First of all, I want to comment that I believe it is significant that we are breaking the 2,000 barrier. As you'll recall, at Helsinki, President Clinton and President Yeltsin agreed on a range band from 2,000 to 2,500, and it has always been judged a significant barrier to breach, to go below 2,000, because at that point -- traditionally it's been argued here in Washington that at that point we can no longer sustain a triad of nuclear forces: ICBMs, submarines and bombers. I think one can argue about that, but nevertheless it is a significant barrier that is being breached, and one that is, I think, causing some reverberations in various places around town. And I want to stress that I think it is a significant move, even though it is being done somewhat with smoke and mirrors. We all recognize that the step being taken is not to count systems like submarine systems in overhaul, and therefore adjustments are being made to the counting rules. So it is not, in some sense, you know, a real adjustment to the way we think about reductions, but I do think that in political, rhetorical, and other very significant public discourse terms, it is a significant barrier that is being breached, like breaching the sound barrier, for example.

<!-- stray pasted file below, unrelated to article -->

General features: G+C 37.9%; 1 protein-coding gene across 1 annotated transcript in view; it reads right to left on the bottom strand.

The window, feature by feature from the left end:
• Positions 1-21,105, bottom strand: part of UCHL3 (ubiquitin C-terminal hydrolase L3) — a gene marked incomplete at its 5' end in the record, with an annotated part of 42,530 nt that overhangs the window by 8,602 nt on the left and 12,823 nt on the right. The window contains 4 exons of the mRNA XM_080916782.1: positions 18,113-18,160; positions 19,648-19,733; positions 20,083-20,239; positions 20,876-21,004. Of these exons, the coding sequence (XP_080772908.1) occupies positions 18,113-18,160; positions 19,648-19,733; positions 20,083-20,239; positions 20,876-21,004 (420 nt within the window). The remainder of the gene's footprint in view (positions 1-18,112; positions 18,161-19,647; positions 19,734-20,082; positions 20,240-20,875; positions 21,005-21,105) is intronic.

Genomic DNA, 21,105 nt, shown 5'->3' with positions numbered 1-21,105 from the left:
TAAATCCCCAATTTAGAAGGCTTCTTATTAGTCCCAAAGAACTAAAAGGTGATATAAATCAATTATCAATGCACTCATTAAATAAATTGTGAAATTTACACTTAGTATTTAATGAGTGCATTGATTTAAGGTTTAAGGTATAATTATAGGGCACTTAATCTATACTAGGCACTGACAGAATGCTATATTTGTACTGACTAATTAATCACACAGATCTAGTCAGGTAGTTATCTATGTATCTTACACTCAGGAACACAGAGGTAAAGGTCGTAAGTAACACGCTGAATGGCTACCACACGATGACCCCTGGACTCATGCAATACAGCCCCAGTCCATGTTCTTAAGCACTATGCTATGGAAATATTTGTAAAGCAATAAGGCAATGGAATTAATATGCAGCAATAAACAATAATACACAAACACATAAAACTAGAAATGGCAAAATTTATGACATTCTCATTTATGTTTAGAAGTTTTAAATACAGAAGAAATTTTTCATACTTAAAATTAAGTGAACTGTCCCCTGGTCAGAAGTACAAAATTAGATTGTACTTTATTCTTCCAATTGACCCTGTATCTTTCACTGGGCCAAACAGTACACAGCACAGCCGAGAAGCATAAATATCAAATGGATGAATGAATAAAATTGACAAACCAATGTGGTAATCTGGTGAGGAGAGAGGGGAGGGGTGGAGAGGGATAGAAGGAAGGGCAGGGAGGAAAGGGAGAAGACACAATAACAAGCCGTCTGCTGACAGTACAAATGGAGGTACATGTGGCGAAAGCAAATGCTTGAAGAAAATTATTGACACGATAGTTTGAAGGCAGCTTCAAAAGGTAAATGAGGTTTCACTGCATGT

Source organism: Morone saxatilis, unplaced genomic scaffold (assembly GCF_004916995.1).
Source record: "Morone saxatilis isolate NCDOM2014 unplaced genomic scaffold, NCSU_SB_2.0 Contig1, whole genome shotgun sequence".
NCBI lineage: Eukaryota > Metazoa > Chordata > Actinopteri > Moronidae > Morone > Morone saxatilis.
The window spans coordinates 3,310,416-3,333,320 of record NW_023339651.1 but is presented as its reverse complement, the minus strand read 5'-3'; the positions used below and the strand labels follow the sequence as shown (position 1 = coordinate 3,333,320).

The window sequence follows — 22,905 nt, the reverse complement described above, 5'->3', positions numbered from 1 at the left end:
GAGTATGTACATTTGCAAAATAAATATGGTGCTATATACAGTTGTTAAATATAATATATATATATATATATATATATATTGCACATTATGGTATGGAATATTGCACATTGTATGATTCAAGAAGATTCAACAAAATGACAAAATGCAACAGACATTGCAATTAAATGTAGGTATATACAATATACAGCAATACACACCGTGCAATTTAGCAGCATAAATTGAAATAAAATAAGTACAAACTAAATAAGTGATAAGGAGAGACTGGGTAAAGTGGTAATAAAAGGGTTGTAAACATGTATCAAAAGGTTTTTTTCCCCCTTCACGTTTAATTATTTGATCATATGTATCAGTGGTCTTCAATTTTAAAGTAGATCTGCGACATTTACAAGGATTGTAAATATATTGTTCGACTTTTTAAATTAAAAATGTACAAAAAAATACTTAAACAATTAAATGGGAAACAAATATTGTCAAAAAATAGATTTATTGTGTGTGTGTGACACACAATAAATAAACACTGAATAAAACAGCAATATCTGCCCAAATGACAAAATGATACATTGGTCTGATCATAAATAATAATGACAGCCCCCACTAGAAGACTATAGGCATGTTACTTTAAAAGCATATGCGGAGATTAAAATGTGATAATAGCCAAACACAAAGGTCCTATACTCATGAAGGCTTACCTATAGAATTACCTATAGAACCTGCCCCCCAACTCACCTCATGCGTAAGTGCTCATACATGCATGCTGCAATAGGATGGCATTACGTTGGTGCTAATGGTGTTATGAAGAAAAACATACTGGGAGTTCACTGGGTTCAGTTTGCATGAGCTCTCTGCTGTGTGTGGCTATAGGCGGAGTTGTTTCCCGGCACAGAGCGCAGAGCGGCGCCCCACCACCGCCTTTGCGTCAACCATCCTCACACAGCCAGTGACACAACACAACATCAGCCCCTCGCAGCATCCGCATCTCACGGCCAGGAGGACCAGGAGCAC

Second comment is that although we will continue, I believe, in this administration, to emphasize cooperative unilateralism, or parallel unilateralism if you prefer, we will also, I think, be making some use of building blocks from existing arms control regimes. In the last week, we've seen it emerge that what seemed impossible but a short time ago, that the ABM Treaty will continue in some transitional role for some period of time. I think it's also beginning to be clear that parts of the START I Treaty, and particularly the START I verification protocol, will continue to play a role in the upcoming arrangements.